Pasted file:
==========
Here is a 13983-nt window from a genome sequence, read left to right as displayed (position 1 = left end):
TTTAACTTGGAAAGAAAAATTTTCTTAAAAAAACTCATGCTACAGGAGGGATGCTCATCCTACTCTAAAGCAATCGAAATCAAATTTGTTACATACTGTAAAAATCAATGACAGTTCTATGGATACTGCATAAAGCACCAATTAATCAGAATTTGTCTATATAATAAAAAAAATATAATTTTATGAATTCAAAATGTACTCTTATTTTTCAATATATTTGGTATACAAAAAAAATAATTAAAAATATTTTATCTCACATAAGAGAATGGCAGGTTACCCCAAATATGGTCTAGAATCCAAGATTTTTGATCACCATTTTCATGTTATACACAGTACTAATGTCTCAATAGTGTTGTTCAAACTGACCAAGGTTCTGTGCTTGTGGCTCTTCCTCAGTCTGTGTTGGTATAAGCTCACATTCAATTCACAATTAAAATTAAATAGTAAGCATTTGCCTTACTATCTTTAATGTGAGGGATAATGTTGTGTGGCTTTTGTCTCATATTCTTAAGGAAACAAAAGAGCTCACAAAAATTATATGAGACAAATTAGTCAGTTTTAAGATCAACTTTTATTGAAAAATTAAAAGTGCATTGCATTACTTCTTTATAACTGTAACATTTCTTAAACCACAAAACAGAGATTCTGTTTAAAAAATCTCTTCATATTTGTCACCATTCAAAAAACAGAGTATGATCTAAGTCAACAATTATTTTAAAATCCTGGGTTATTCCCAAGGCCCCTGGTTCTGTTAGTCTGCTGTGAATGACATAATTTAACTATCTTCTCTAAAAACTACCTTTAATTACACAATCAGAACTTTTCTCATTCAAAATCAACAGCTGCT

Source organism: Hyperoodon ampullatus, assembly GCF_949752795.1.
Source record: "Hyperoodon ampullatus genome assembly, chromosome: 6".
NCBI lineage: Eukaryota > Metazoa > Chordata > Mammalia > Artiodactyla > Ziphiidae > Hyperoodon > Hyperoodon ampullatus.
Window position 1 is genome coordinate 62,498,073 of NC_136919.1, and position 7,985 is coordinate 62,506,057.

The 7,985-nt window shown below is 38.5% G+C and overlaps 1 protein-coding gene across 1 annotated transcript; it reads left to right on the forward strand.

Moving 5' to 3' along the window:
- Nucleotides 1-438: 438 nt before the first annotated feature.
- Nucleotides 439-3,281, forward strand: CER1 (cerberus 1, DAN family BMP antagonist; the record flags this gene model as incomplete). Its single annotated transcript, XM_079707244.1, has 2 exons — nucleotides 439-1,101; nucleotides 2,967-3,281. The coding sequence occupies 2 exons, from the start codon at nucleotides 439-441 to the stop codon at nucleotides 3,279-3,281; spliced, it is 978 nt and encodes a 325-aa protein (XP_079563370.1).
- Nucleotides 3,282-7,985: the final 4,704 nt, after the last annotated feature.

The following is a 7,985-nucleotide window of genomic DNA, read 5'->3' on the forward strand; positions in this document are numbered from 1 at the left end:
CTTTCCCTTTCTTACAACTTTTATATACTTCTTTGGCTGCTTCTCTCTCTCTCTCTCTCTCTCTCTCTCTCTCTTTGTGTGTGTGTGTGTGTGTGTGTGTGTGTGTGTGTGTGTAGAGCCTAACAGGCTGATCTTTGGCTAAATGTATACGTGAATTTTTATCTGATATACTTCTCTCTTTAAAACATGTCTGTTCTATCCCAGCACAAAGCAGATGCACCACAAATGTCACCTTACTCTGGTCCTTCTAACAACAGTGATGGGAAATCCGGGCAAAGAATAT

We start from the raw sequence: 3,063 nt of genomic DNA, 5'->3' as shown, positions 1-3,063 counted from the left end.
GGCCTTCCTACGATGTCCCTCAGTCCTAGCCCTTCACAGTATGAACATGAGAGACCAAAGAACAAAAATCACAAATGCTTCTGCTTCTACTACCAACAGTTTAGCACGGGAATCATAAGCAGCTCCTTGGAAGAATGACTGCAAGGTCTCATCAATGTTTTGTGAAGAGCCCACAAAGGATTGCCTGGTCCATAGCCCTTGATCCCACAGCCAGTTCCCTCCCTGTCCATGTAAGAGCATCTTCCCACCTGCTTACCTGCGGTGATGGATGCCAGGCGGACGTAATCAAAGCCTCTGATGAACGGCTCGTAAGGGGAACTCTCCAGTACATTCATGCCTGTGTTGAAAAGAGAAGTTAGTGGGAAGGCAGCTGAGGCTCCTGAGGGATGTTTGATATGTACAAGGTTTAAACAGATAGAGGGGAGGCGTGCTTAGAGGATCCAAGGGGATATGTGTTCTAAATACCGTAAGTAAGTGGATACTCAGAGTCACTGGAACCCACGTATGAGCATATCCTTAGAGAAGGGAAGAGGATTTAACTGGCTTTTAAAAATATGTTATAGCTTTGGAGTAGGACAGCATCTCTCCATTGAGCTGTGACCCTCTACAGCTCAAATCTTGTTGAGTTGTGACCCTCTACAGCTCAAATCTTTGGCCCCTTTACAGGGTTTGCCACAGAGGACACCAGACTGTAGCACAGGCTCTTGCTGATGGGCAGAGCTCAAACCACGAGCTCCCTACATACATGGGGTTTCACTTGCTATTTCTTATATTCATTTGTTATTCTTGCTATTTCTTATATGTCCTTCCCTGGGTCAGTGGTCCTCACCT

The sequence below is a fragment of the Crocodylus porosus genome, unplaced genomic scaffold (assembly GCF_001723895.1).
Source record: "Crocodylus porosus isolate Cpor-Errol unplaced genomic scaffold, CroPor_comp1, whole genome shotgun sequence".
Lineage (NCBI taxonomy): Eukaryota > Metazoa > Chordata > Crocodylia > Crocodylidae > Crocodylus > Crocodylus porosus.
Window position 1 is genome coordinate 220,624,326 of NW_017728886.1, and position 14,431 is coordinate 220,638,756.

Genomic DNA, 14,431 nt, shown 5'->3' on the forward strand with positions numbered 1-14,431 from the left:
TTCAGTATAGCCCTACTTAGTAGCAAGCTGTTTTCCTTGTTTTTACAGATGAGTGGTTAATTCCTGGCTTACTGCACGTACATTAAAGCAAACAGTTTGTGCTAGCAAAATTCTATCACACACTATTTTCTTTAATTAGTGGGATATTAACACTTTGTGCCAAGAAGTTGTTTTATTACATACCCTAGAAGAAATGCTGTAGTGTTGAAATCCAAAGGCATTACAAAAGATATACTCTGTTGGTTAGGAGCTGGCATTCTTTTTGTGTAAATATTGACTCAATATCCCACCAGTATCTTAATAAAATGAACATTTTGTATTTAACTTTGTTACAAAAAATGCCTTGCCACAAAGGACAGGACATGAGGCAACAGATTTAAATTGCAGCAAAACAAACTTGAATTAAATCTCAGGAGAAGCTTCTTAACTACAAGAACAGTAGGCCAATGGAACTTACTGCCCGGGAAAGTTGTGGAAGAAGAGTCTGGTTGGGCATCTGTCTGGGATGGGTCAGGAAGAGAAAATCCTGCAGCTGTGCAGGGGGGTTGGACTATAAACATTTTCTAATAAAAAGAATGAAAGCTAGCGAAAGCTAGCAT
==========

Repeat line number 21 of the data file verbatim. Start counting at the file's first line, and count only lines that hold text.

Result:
TTCAGTATAGCCCTACTTAGTAGCAAGCTGTTTTCCTTGTTTTTACAGATGAGTGGTTAATTCCTGGCTTACTGCACGTACATTAAAGCAAACAGTTTGTGCTAGCAAAATTCTATCACACACTATTTTCTTTAATTAGTGGGATATTAACACTTTGTGCCAAGAAGTTGTTTTATTACATACCCTAGAAGAAATGCTGTAGTGTTGAAATCCAAAGGCATTACAAAAGATATACTCTGTTGGTTAGGAGCTGGCATTCTTTTTGTGTAAATATTGACTCAATATCCCACCAGTATCTTAATAAAATGAACATTTTGTATTTAACTTTGTTACAAAAAATGCCTTGCCACAAAGGACAGGACATGAGGCAACAGATTTAAATTGCAGCAAAACAAACTTGAATTAAATCTCAGGAGAAGCTTCTTAACTACAAGAACAGTAGGCCAATGGAACTTACTGCCCGGGAAAGTTGTGGAAGAAGAGTCTGGTTGGGCATCTGTCTGGGATGGGTCAGGAAGAGAAAATCCTGCAGCTGTGCAGGGGGGTTGGACTATAAACATTTTCTAATAAAAAGAATGAAAGCTAGCGAAAGCTAGCAT